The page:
- Date: 20 June 2012
- Area: National
Arts Council England, the Department for Culture Media and Sport (DCMS) and the Heritage Lottery Fund today announced the successful applicants to the £55 million Catalyst: endowments scheme.
Announced by Jeremy Hunt, Secretary of State for Culture, Olympics, Media and Sport in a speech this morning, the awards offer match funding to arts organisations with a successful track record of fundraising to help them build endowments that provide an annual income.
18 successful arts organisations have been granted £30,500,000 in total. These include: the Orchestra of the Age of Enlightenment (£500,000); the Halle Concerts Society (£1 million); City Of Birmingham Symphony Orchestra (£1 million); Opera North (£3 million); the Serpentine Gallery (£3 million); and The Old Vic Theatre (£5,000,000).
Download the full list of successful arts organisations.
The list of successful heritage applicants is available on the Heritage Lottery fund website.
These organisations have set out how they will raise the match funding and what they will do with income generated by the endowment funding. This includes undertaking more ambitious large-scale artistic projects; funding a dance fellowship that will support young dancers; supporting a new dedicated education space; supporting increased regional touring and extending the geographical reach of education work.
Dame Liz Forgan, Chair, Arts Council England said:
'Public funding of the arts in this country is at the heart of their success. It enables organisations to attract private investors, and gives them the confidence to continue to take the bold artistic leaps that keep audiences coming.
'Catalyst will help support that public investment, increasing the sustainability of our world class arts organisations who bring delight to millions and play such an important part in our national economy.'
An Advisory Panel, chaired by Michael Portillo, supported the decision-making process, with final decisions on awards to art organisations being made by Arts Council England's National Council and those to heritage organisations being made by the HLF Board of Trustees.
The overall Catalyst funding programme aims to make the arts organisations more sustainable, resilient and innovative by increasing their fundraising potential and attracting new money to invest in additional artistic work. It is designed to invest in organisations that are committed to making a step change in their approach to fundraising by increasing their fundraising ability and helping them to develop and explore innovative approaches to securing private giving.
The investment is additional funding to support additional arts activity. It represents just one part of measures the Arts Council is putting in place to help create a more sustainable, resilient and innovative arts sector as part of Achieving great art for everyone.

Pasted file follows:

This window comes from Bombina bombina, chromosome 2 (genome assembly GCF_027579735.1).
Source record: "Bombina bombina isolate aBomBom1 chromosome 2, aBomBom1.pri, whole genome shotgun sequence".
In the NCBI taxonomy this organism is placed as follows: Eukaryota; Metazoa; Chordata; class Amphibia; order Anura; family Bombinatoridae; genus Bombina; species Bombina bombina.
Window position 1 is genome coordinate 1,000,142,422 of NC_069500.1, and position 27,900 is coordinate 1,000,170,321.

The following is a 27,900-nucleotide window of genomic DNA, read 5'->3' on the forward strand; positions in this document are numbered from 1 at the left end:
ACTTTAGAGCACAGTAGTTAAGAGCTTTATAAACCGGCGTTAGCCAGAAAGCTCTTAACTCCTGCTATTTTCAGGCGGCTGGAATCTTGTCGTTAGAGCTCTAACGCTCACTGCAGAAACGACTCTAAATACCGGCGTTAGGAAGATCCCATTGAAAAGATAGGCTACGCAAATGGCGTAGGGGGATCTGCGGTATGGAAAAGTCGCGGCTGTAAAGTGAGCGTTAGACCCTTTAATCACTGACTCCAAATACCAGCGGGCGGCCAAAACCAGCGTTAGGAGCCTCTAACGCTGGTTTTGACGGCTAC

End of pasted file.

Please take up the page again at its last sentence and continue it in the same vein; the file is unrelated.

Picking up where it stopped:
In May we also announced the 173 organisations which have been awarded £30,412,918 for the Catalyst: capacity building and match funding scheme.
A £7 million Catalyst programme to support arts organisations with little or no fundraising experience, who would like to build their capacity and capability to attract new donors will open in autumn 2012.
Between now and then the Arts Council will use what we have learned from the first two strands of Catalyst so that the investment has the greatest possible impact. More information about this part of the Catalyst scheme will follow in the coming months.
In his speech this morning Jeremy Hunt also focused on significant issues for the culture sector including - embracing digital technology, connecting with new audiences and increasing access to the arts for children and young people. These are all key priorities for the Arts Council over the next few years.
Hunt commended The Space, the innovative new digital arts service developed by the Arts Council in partnership with the BBC, which he called 'one of the most exciting things happening in the arts at the moment'. He also highlighted the Digital R&D fund for the Arts, which sees the Arts Council, Nesta and the Arts and Humanities Research Council working together to fund and support projects which explore innovations in digital technology.
These two programmes are just part of our work to support digital innovation in the arts and culture sector.
We are also committed to engaging audiences in new ways. As part of this we have introduced an Audience focus fund which supports a number of large-scale projects which address major support needs in the sector.
We are continuing to increase arts and cultural opportunities for children and young people through our new networks of Bridge organisations and music education hubs, our flagship programme for schools Artsmark and the national Arts Award qualification programme, and the development of a quality framework.
Find out more about the Arts Council's priorities for 2012-15.